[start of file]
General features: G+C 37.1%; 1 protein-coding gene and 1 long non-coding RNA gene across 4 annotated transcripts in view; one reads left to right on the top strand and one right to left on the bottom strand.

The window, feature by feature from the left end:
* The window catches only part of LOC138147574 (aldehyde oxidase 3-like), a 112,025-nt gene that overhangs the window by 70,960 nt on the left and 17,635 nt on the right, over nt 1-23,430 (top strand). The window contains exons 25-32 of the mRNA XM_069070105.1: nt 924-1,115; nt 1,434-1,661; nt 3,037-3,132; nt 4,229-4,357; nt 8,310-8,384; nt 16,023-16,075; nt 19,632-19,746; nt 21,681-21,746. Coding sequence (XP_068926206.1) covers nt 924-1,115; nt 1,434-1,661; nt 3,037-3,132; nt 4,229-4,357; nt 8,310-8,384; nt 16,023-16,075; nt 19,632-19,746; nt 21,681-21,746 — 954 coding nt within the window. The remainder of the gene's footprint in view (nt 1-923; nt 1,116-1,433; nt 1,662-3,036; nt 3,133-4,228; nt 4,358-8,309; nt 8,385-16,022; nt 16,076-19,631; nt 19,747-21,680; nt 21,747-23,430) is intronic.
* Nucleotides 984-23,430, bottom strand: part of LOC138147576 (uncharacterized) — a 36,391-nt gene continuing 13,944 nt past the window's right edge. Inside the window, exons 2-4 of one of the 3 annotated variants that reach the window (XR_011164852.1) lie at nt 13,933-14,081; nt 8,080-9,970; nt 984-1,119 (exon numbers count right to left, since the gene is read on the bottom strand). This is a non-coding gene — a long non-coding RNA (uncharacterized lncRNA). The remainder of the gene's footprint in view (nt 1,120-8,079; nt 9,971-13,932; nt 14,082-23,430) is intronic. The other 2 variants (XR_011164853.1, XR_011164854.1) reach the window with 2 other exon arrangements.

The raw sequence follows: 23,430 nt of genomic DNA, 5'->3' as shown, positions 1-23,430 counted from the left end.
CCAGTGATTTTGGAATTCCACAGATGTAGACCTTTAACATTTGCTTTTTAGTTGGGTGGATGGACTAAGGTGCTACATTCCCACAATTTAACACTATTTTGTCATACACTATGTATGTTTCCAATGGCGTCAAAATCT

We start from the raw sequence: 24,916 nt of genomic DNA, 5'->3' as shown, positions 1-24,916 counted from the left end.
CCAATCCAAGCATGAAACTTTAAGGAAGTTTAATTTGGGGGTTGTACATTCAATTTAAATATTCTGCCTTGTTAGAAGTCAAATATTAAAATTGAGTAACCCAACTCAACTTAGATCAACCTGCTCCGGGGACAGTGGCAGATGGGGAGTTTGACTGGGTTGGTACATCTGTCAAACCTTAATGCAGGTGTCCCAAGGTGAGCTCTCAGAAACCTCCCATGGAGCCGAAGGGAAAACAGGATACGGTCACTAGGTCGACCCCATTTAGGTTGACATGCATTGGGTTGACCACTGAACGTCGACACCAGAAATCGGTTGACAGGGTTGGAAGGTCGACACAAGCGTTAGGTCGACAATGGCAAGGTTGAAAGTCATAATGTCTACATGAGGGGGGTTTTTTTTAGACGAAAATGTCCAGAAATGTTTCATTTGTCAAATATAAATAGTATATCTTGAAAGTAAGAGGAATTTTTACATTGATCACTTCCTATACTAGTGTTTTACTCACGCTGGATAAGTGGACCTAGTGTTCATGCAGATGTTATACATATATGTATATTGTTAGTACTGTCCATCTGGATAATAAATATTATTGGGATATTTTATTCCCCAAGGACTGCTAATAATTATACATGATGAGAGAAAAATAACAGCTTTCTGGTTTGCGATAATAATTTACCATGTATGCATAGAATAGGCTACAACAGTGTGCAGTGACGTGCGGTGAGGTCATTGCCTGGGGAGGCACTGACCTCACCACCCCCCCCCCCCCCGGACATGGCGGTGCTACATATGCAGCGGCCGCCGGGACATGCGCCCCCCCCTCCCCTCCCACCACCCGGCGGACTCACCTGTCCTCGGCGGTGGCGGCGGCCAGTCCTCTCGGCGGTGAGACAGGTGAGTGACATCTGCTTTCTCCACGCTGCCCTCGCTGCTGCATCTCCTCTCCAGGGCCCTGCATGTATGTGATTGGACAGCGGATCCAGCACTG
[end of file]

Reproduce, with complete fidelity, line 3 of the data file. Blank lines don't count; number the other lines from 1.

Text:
* The window catches only part of LOC138147574 (aldehyde oxidase 3-like), a 112,025-nt gene that overhangs the window by 70,960 nt on the left and 17,635 nt on the right, over nt 1-23,430 (top strand). The window contains exons 25-32 of the mRNA XM_069070105.1: nt 924-1,115; nt 1,434-1,661; nt 3,037-3,132; nt 4,229-4,357; nt 8,310-8,384; nt 16,023-16,075; nt 19,632-19,746; nt 21,681-21,746. Coding sequence (XP_068926206.1) covers nt 924-1,115; nt 1,434-1,661; nt 3,037-3,132; nt 4,229-4,357; nt 8,310-8,384; nt 16,023-16,075; nt 19,632-19,746; nt 21,681-21,746 — 954 coding nt within the window. The remainder of the gene's footprint in view (nt 1-923; nt 1,116-1,433; nt 1,662-3,036; nt 3,133-4,228; nt 4,358-8,309; nt 8,385-16,022; nt 16,076-19,631; nt 19,747-21,680; nt 21,747-23,430) is intronic.